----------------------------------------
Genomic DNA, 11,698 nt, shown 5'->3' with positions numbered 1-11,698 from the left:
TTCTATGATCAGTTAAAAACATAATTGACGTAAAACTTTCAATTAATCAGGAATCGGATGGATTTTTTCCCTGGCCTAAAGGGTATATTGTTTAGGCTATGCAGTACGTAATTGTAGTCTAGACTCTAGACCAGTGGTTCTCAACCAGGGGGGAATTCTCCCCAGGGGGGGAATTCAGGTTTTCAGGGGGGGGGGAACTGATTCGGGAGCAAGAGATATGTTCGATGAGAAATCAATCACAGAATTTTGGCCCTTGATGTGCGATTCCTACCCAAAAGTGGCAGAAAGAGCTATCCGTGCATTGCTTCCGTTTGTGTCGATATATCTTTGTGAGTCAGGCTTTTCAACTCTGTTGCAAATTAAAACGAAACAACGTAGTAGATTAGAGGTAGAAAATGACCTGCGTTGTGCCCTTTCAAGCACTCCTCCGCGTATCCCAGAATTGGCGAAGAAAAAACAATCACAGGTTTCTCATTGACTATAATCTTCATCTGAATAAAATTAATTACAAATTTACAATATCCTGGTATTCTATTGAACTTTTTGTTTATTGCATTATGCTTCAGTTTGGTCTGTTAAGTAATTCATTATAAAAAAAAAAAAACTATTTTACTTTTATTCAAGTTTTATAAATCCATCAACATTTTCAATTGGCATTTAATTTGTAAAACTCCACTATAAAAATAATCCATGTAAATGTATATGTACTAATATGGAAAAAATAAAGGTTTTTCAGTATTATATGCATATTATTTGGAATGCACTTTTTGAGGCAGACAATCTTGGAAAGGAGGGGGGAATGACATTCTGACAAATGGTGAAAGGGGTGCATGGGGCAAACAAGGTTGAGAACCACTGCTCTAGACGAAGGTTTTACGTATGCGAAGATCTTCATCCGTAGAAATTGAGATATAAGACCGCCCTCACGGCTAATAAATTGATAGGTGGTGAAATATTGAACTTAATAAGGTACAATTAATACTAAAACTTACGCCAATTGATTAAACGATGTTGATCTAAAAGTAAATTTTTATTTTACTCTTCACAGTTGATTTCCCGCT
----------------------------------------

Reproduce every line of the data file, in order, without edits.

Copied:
Genomic DNA, 11,698 nt, shown 5'->3' with positions numbered 1-11,698 from the left:
TTCTATGATCAGTTAAAAACATAATTGACGTAAAACTTTCAATTAATCAGGAATCGGATGGATTTTTTCCCTGGCCTAAAGGGTATATTGTTTAGGCTATGCAGTACGTAATTGTAGTCTAGACTCTAGACCAGTGGTTCTCAACCAGGGGGGAATTCTCCCCAGGGGGGGAATTCAGGTTTTCAGGGGGGGGGGAACTGATTCGGGAGCAAGAGATATGTTCGATGAGAAATCAATCACAGAATTTTGGCCCTTGATGTGCGATTCCTACCCAAAAGTGGCAGAAAGAGCTATCCGTGCATTGCTTCCGTTTGTGTCGATATATCTTTGTGAGTCAGGCTTTTCAACTCTGTTGCAAATTAAAACGAAACAACGTAGTAGATTAGAGGTAGAAAATGACCTGCGTTGTGCCCTTTCAAGCACTCCTCCGCGTATCCCAGAATTGGCGAAGAAAAAACAATCACAGGTTTCTCATTGACTATAATCTTCATCTGAATAAAATTAATTACAAATTTACAATATCCTGGTATTCTATTGAACTTTTTGTTTATTGCATTATGCTTCAGTTTGGTCTGTTAAGTAATTCATTATAAAAAAAAAAAAACTATTTTACTTTTATTCAAGTTTTATAAATCCATCAACATTTTCAATTGGCATTTAATTTGTAAAACTCCACTATAAAAATAATCCATGTAAATGTATATGTACTAATATGGAAAAAATAAAGGTTTTTCAGTATTATATGCATATTATTTGGAATGCACTTTTTGAGGCAGACAATCTTGGAAAGGAGGGGGGAATGACATTCTGACAAATGGTGAAAGGGGTGCATGGGGCAAACAAGGTTGAGAACCACTGCTCTAGACGAAGGTTTTACGTATGCGAAGATCTTCATCCGTAGAAATTGAGATATAAGACCGCCCTCACGGCTAATAAATTGATAGGTGGTGAAATATTGAACTTAATAAGGTACAATTAATACTAAAACTTACGCCAATTGATTAAACGATGTTGATCTAAAAGTAAATTTTTATTTTACTCTTCACAGTTGATTTCCCGCT